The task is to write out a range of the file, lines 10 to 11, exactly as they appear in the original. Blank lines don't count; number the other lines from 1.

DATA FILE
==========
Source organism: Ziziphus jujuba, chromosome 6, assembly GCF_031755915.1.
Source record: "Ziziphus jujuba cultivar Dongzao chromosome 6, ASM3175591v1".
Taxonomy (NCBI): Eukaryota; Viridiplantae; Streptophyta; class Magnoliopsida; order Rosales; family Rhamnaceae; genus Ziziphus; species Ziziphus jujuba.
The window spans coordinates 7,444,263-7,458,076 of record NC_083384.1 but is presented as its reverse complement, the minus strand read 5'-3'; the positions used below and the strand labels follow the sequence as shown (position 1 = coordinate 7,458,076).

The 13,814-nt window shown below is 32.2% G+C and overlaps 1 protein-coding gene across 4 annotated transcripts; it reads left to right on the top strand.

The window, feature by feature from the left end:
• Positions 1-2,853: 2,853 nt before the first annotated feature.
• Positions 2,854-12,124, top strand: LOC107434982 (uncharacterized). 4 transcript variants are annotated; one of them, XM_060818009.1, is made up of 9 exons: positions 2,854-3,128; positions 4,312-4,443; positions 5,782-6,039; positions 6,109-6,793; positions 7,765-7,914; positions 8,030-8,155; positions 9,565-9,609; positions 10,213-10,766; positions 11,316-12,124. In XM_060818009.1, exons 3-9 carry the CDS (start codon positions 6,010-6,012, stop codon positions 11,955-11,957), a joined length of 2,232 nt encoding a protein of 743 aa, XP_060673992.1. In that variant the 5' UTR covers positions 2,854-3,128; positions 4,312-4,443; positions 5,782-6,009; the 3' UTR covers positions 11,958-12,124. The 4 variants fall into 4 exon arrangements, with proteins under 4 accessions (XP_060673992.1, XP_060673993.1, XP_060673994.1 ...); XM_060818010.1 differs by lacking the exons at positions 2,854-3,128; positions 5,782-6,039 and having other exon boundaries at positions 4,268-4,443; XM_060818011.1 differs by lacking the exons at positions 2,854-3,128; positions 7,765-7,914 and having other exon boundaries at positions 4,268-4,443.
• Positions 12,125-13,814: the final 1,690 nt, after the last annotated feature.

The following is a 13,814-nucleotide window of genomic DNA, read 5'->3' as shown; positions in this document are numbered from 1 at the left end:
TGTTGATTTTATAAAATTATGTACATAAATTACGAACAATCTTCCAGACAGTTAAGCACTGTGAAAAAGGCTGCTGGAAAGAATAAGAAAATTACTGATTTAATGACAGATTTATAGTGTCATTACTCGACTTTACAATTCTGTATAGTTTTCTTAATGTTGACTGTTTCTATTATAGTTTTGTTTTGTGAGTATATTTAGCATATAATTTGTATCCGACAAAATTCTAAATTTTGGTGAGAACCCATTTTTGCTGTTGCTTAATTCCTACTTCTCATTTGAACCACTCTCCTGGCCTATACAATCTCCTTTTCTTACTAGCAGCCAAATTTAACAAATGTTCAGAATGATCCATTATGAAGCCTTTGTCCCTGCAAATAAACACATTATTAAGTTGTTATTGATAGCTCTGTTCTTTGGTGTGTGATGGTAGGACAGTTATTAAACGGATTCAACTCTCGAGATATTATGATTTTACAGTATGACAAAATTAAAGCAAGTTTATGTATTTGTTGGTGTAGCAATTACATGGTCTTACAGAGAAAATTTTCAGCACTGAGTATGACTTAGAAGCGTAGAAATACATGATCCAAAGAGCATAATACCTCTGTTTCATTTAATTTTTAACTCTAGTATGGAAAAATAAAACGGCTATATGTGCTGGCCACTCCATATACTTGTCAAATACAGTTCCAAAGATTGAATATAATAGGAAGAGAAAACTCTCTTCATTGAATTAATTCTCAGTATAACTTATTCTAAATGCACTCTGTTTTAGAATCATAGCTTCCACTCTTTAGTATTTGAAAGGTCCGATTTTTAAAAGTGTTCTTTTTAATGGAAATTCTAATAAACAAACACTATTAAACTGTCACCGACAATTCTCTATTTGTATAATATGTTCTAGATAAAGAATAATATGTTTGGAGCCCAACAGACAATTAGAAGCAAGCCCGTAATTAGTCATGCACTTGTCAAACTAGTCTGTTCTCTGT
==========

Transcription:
The following is a 13,814-nucleotide window of genomic DNA, read 5'->3' as shown; positions in this document are numbered from 1 at the left end:
TGTTGATTTTATAAAATTATGTACATAAATTACGAACAATCTTCCAGACAGTTAAGCACTGTGAAAAAGGCTGCTGGAAAGAATAAGAAAATTACTGATTTAATGACAGATTTATAGTGTCATTACTCGACTTTACAATTCTGTATAGTTTTCTTAATGTTGACTGTTTCTATTATAGTTTTGTTTTGTGAGTATATTTAGCATATAATTTGTATCCGACAAAATTCTAAATTTTGGTGAGAACCCATTTTTGCTGTTGCTTAATTCCTACTTCTCATTTGAACCACTCTCCTGGCCTATACAATCTCCTTTTCTTACTAGCAGCCAAATTTAACAAATGTTCAGAATGATCCATTATGAAGCCTTTGTCCCTGCAAATAAACACATTATTAAGTTGTTATTGATAGCTCTGTTCTTTGGTGTGTGATGGTAGGACAGTTATTAAACGGATTCAACTCTCGAGATATTATGATTTTACAGTATGACAAAATTAAAGCAAGTTTATGTATTTGTTGGTGTAGCAATTACATGGTCTTACAGAGAAAATTTTCAGCACTGAGTATGACTTAGAAGCGTAGAAATACATGATCCAAAGAGCATAATACCTCTGTTTCATTTAATTTTTAACTCTAGTATGGAAAAATAAAACGGCTATATGTGCTGGCCACTCCATATACTTGTCAAATACAGTTCCAAAGATTGAATATAATAGGAAGAGAAAACTCTCTTCATTGAATTAATTCTCAGTATAACTTATTCTAAATGCACTCTGTTTTAGAATCATAGCTTCCACTCTTTAGTATTTGAAAGGTCCGATTTTTAAAAGTGTTCTTTTTAATGGAAATTCTAATAAACAAACACTATTAAACTGTCACCGACAATTCTCTATTTGTATAATATGTTCTAGATAAAGAATAATATGTTTGGAGCCCAACAGACAATTAGAAGCAAGCCCGTAATTAGTCATGCACTTGTCAAACTAGTCTGTTCTCTGT